Friselle Pugliesi with Grana Padano mousse and cherry tomatoes salad
. Difficulty: Medium
. Serves: 6 people
. Preparation time: 30 minutes and cooking time: 25 minutes
I know you have probably never heard of friselle before, and I also know that the thought of making fresh bread and letting it dry drying it out just to soak it back in liquid again before eating it doesn’t make much sense right now, but you need to think of the history and heritage of this regional recipe from Puglia, in South of Italy before you judge.
Think of friselle as the ancestor of bruschetta. This easy to store dry bagel-look-alike have a pretty clear historical purpose. During the long Mediterranean summers in Puglia, both fishermen and farmers needed a quick but filling lunch that didn’t require much effort. Traditionally, the friselle are dipped in salted water before dressing them with smashed chopped tomatoes, basil, oregano and even anchovies or capers.
A delicious recipe with very humble origins. Today it can be transformed in to a fancy picnic or BBQ dish for the summer. Although nowadays you can find already baked friselle quite easily in a lot of shops (very convenient, don’t blame you), you can attempt to make them from scratch by following my recipe below, where I’ve swapped anchovies and capers for a more indulgent Grana Padano cheese mousse.
Chef tip: Once cool and dry, the friselle can be stored in an airtight container or sealed in a bag for months (provided they are well dried)
Ingredients250 g of cherry tomatoes
250 g of datterini yellow tomatoes
Basil to garnish
6 tbsp of extra virgin olive oil
1 garlic clove
2 tbsp of white wine vinegar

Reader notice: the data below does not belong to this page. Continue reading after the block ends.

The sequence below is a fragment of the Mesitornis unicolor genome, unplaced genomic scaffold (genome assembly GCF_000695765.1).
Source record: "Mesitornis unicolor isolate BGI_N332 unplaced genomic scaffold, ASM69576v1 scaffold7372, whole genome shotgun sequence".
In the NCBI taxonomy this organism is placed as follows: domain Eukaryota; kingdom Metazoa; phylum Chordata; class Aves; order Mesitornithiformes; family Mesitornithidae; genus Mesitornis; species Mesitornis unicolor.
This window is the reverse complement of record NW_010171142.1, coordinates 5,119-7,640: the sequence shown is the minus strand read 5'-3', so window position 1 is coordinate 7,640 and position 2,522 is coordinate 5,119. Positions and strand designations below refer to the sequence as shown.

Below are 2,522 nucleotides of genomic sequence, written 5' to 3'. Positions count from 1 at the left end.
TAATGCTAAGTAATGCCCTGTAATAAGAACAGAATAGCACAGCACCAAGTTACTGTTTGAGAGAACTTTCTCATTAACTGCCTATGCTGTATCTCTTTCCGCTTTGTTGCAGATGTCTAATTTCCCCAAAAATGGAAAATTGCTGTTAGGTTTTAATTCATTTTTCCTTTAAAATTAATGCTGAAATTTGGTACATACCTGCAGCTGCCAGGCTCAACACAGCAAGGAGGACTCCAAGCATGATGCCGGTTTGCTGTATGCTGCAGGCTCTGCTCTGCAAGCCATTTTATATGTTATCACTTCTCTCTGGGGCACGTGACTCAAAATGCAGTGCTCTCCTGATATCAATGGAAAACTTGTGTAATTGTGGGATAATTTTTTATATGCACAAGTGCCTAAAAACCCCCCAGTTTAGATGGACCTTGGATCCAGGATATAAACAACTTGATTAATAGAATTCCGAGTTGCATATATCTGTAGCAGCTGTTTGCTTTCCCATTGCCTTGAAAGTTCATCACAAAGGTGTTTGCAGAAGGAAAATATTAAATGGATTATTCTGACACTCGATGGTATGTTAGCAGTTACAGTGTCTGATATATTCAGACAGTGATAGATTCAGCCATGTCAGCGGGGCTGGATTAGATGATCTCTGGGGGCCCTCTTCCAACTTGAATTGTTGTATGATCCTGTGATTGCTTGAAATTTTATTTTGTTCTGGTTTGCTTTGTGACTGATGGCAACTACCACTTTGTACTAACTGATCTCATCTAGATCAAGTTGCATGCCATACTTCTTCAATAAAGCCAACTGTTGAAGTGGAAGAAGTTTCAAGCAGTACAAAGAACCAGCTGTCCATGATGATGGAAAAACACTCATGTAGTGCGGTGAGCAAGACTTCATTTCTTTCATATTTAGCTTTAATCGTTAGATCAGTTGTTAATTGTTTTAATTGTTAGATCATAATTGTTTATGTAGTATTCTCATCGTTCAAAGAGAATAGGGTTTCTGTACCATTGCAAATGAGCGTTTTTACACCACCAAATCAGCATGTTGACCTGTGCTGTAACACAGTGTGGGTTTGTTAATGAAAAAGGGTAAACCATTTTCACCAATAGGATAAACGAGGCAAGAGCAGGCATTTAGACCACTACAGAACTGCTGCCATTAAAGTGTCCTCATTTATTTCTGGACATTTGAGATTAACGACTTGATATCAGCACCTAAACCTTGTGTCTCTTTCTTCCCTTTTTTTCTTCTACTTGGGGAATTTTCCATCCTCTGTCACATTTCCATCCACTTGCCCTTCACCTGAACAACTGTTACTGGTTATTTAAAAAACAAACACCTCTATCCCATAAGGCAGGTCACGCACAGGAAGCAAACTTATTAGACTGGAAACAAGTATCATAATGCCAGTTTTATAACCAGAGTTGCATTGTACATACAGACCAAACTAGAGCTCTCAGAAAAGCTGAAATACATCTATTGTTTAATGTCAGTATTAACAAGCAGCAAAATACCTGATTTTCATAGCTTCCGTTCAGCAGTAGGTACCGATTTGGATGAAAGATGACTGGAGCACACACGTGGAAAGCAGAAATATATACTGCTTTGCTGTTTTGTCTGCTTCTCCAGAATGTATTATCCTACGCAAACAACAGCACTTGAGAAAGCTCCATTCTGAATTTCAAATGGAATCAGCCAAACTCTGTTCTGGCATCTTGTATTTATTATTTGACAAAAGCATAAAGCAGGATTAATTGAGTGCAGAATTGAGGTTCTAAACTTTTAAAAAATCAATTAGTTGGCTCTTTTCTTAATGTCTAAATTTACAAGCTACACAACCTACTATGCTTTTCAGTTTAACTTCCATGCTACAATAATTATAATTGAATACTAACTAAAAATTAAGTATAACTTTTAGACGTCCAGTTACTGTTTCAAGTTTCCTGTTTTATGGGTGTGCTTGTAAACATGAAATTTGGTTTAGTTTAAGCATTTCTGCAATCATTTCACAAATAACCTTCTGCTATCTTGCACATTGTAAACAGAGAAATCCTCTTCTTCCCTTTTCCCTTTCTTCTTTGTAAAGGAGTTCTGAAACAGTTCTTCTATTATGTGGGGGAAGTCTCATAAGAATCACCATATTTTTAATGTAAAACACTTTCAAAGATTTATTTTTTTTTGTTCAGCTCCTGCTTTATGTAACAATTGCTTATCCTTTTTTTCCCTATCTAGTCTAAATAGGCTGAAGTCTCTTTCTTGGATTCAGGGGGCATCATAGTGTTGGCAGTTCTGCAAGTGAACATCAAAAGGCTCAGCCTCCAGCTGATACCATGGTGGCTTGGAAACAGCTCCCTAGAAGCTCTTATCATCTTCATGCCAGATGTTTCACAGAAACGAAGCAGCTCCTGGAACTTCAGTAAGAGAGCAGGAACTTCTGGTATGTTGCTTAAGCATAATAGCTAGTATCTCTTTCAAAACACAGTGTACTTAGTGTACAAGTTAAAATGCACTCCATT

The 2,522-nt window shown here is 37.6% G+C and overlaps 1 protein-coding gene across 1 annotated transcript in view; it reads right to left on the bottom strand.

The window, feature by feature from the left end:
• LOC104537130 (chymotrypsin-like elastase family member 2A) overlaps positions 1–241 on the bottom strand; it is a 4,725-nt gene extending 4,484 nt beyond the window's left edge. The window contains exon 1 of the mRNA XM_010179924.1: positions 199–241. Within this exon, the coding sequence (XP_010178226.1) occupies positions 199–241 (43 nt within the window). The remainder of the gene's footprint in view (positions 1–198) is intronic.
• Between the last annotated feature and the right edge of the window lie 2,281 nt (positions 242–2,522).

1 tsp of dried oregano
Salt and pepper to taste
Grana Padano to garnish
For the friselle
190 g of water
2 g of fresh yeast
175 g of 00 flour
150 g of durum wheat (semola) flour
4 g of salt
80 g of grated Grana Padano
For the Grana Padano mousse
50 g of grated Grana Padano
100 ml of whipped cream (unsweetened!!)
100 g of cream cheese
Salt and pepper to taste
PreparationGet started with the friselle the day before. Prepare the starter by melting the yeast into 50 ml of water in a small bowl and then add 50 g of 00 flour and mix until well until combined. Cover with film, let it prove for 1.5 hours.
Now knead the remaining flour with the remaining water and when firm, add the starter and knead until smooth. Then add the salt and work the dough until it is absorbed. At this stage the dough should be quite elastic. Then, cover it and let it prove at room temperature for about 2 hours or until it’s doubled in size.
When ready, place the dough back onto the floured table and divide into 6. Roll each piece by hand into a sausage shape and join the ends to create a circle. Remember to press the ends as they have to stick together
Place the friselle gently on to a tray with parchment paper and let them rise for another hour
Bake at 220° C for about 15 minutes or until golden. Let them cool slightly and cut them in half with a bread knife. Put them back in the oven at 150° C for about 20 minutes or until dry
Remove from the oven and sprinkle them with grated Grana Padano. Bake for further 5 minutes to melt the cheese.
Now prepare the quick dressing.
Cut the tomatoes into halves and dress them with salt, pepper, extra virgin olive oil, a drizzle of vinegar, the smashed garlic clove, a pinch of oregano and a few basil leaves. Mix well and let them rest for 20 minutes in order to get as much flavour into the tomato water as possible
While the tomatoes are resting, prepare the Grana Padano mousse. Whip the cream and gently fold in the cream cheese and finely grated Grana Padano. Season to taste and place into a piping bag.
Now drizzle some oil on the friselle and pour over all the tomato water and allow them to soak. You don’t want soggy friselle, the water needs to be left on them just long enough to allow them to soften up, but I like there to be crunchy spots too. Now add the tomatoes, top with dots of mousse and grated Grana Padano. Garnish with basil leaves and enjoy!